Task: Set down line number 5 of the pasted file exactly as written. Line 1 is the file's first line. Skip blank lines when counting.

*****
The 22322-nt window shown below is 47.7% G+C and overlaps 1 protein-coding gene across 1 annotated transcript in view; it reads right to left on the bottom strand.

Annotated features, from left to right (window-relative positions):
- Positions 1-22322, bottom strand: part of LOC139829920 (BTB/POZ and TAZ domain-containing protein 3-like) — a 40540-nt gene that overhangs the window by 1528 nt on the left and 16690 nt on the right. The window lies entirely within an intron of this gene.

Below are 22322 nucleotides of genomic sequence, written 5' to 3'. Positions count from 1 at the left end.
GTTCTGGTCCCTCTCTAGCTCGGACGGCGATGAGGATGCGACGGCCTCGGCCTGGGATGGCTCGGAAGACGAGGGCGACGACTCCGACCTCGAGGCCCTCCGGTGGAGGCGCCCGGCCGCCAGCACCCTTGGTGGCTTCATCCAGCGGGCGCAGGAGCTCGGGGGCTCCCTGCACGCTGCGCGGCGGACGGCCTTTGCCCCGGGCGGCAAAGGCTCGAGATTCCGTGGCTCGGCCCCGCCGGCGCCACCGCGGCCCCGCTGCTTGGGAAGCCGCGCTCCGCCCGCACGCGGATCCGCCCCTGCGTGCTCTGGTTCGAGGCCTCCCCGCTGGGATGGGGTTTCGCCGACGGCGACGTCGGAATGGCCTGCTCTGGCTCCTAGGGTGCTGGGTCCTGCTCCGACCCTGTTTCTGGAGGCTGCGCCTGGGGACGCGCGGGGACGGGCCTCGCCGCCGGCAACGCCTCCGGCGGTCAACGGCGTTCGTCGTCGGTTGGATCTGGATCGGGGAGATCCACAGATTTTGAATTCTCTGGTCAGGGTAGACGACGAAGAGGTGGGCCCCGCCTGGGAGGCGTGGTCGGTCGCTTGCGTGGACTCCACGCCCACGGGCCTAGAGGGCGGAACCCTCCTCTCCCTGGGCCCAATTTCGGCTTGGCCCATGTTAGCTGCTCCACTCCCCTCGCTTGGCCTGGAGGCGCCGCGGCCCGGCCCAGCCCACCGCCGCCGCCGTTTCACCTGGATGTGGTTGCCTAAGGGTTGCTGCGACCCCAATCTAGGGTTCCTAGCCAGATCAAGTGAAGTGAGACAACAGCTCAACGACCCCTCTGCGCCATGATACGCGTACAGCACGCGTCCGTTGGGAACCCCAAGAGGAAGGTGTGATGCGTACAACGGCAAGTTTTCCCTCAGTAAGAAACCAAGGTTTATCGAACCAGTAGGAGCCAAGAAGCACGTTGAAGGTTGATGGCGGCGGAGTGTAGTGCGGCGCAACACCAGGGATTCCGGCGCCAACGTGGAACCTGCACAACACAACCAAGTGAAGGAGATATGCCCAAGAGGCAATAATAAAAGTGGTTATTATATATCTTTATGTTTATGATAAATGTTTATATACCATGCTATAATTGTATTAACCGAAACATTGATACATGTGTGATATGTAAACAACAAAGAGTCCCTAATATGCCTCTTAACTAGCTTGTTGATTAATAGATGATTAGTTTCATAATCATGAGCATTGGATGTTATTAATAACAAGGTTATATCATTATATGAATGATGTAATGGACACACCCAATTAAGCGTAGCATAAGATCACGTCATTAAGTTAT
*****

GTTCTGGTCCCTCTCTAGCTCGGACGGCGATGAGGATGCGACGGCCTCGGCCTGGGATGGCTCGGAAGACGAGGGCGACGACTCCGACCTCGAGGCCCTCCGGTGGAGGCGCCCGGCCGCCAGCACCCTTGGTGGCTTCATCCAGCGGGCGCAGGAGCTCGGGGGCTCCCTGCACGCTGCGCGGCGGACGGCCTTTGCCCCGGGCGGCAAAGGCTCGAGATTCCGTGGCTCGGCCCCGCCGGCGCCACCGCGGCCCCGCTGCTTGGGAAGCCGCGCTCCGCCCGCACGCGGATCCGCCCCTGCGTGCTCTGGTTCGAGGCCTCCCCGCTGGGATGGGGTTTCGCCGACGGCGACGTCGGAATGGCCTGCTCTGGCTCCTAGGGTGCTGGGTCCTGCTCCGACCCTGTTTCTGGAGGCTGCGCCTGGGGACGCGCGGGGACGGGCCTCGCCGCCGGCAACGCCTCCGGCGGTCAACGGCGTTCGTCGTCGGTTGGATCTGGATCGGGGAGATCCACAGATTTTGAATTCTCTGGTCAGGGTAGACGACGAAGAGGTGGGCCCCGCCTGGGAGGCGTGGTCGGTCGCTTGCGTGGACTCCACGCCCACGGGCCTAGAGGGCGGAACCCTCCTCTCCCTGGGCCCAATTTCGGCTTGGCCCATGTTAGCTGCTCCACTCCCCTCGCTTGGCCTGGAGGCGCCGCGGCCCGGCCCAGCCCACCGCCGCCGCCGTTTCACCTGGATGTGGTTGCCTAAGGGTTGCTGCGACCCCAATCTAGGGTTCCTAGCCAGATCAAGTGAAGTGAGACAACAGCTCAACGACCCCTCTGCGCCATGATACGCGTACAGCACGCGTCCGTTGGGAACCCCAAGAGGAAGGTGTGATGCGTACAACGGCAAGTTTTCCCTCAGTAAGAAACCAAGGTTTATCGAACCAGTAGGAGCCAAGAAGCACGTTGAAGGTTGATGGCGGCGGAGTGTAGTGCGGCGCAACACCAGGGATTCCGGCGCCAACGTGGAACCTGCACAACACAACCAAGTGAAGGAGATATGCCCAAGAGGCAATAATAAAAGTGGTTATTATATATCTTTATGTTTATGATAAATGTTTATATACCATGCTATAATTGTATTAACCGAAACATTGATACATGTGTGATATGTAAACAACAAAGAGTCCCTAATATGCCTCTTAACTAGCTTGTTGATTAATAGATGATTAGTTTCATAATCATGAGCATTGGATGTTATTAATAACAAGGTTATATCATTATATGAATGATGTAATGGACACACCCAATTAAGCGTAGCATAAGATCACGTCATTAAGTTAT